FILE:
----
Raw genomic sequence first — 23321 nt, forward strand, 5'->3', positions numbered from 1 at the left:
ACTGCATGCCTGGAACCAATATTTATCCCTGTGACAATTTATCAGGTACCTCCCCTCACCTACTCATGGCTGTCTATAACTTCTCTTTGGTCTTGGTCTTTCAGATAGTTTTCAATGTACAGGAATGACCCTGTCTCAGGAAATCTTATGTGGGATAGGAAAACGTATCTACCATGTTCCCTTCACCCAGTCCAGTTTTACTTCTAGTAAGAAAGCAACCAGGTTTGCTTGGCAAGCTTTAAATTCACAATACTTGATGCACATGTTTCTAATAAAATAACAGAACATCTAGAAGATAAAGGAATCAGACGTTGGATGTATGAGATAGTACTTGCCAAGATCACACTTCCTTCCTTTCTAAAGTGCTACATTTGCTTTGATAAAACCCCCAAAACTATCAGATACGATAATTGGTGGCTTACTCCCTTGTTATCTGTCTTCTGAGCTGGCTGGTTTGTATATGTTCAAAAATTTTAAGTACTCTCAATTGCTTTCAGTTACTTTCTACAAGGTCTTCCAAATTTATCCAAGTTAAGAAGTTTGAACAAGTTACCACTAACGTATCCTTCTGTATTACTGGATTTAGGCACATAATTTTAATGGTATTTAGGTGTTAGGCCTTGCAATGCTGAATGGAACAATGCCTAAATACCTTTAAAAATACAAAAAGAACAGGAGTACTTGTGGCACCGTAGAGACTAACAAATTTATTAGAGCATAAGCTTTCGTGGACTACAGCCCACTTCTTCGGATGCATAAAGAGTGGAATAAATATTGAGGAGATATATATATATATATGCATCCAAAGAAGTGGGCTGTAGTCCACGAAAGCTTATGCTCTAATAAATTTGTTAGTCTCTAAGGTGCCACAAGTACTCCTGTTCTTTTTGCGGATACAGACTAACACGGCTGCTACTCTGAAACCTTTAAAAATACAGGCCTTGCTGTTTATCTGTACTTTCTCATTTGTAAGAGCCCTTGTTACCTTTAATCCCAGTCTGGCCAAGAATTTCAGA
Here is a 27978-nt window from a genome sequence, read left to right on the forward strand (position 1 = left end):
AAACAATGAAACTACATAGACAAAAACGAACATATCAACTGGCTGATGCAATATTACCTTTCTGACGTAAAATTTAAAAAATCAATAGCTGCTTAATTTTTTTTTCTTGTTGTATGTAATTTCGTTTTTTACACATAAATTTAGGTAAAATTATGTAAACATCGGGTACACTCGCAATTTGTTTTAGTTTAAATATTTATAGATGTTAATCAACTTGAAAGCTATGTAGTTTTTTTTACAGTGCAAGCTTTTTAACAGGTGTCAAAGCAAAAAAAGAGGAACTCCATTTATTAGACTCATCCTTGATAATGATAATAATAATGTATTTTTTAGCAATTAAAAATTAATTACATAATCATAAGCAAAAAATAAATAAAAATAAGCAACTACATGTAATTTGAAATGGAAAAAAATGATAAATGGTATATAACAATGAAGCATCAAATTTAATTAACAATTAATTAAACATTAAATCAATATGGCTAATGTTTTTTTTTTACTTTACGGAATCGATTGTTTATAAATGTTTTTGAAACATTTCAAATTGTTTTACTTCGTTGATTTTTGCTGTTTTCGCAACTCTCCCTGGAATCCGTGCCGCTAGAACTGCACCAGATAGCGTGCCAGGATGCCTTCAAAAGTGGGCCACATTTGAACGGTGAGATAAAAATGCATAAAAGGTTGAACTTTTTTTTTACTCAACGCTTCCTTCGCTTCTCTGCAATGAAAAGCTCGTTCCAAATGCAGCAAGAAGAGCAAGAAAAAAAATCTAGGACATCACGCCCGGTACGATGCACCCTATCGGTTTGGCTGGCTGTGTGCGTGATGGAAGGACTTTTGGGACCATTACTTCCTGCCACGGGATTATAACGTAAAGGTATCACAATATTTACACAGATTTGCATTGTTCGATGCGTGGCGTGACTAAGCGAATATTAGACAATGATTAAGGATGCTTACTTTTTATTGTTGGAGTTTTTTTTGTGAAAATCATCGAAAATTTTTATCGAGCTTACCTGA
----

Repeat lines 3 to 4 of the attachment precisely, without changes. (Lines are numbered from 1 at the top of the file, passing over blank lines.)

Here is a 27978-nt window from a genome sequence, read left to right on the forward strand (position 1 = left end):
AAACAATGAAACTACATAGACAAAAACGAACATATCAACTGGCTGATGCAATATTACCTTTCTGACGTAAAATTTAAAAAATCAATAGCTGCTTAATTTTTTTTTCTTGTTGTATGTAATTTCGTTTTTTACACATAAATTTAGGTAAAATTATGTAAACATCGGGTACACTCGCAATTTGTTTTAGTTTAAATATTTATAGATGTTAATCAACTTGAAAGCTATGTAGTTTTTTTTACAGTGCAAGCTTTTTAACAGGTGTCAAAGCAAAAAAAGAGGAACTCCATTTATTAGACTCATCCTTGATAATGATAATAATAATGTATTTTTTAGCAATTAAAAATTAATTACATAATCATAAGCAAAAAATAAATAAAAATAAGCAACTACATGTAATTTGAAATGGAAAAAAATGATAAATGGTATATAACAATGAAGCATCAAATTTAATTAACAATTAATTAAACATTAAATCAATATGGCTAATGTTTTTTTTTTACTTTACGGAATCGATTGTTTATAAATGTTTTTGAAACATTTCAAATTGTTTTACTTCGTTGATTTTTGCTGTTTTCGCAACTCTCCCTGGAATCCGTGCCGCTAGAACTGCACCAGATAGCGTGCCAGGATGCCTTCAAAAGTGGGCCACATTTGAACGGTGAGATAAAAATGCATAAAAGGTTGAACTTTTTTTTTACTCAACGCTTCCTTCGCTTCTCTGCAATGAAAAGCTCGTTCCAAATGCAGCAAGAAGAGCAAGAAAAAAAATCTAGGACATCACGCCCGGTACGATGCACCCTATCGGTTTGGCTGGCTGTGTGCGTGATGGAAGGACTTTTGGGACCATTACTTCCTGCCACGGGATTATAACGTAAAGGTATCACAATATTTACACAGATTTGCATTGTTCGATGCGTGGCGTGACTAAGCGAATATTAGACAATGATTAAGGATGCTTACTTTTTATTGTTGGAGTTTTTTTTGTGAAAATCATCGAAAATTTTTATCGAGCTTACCTGA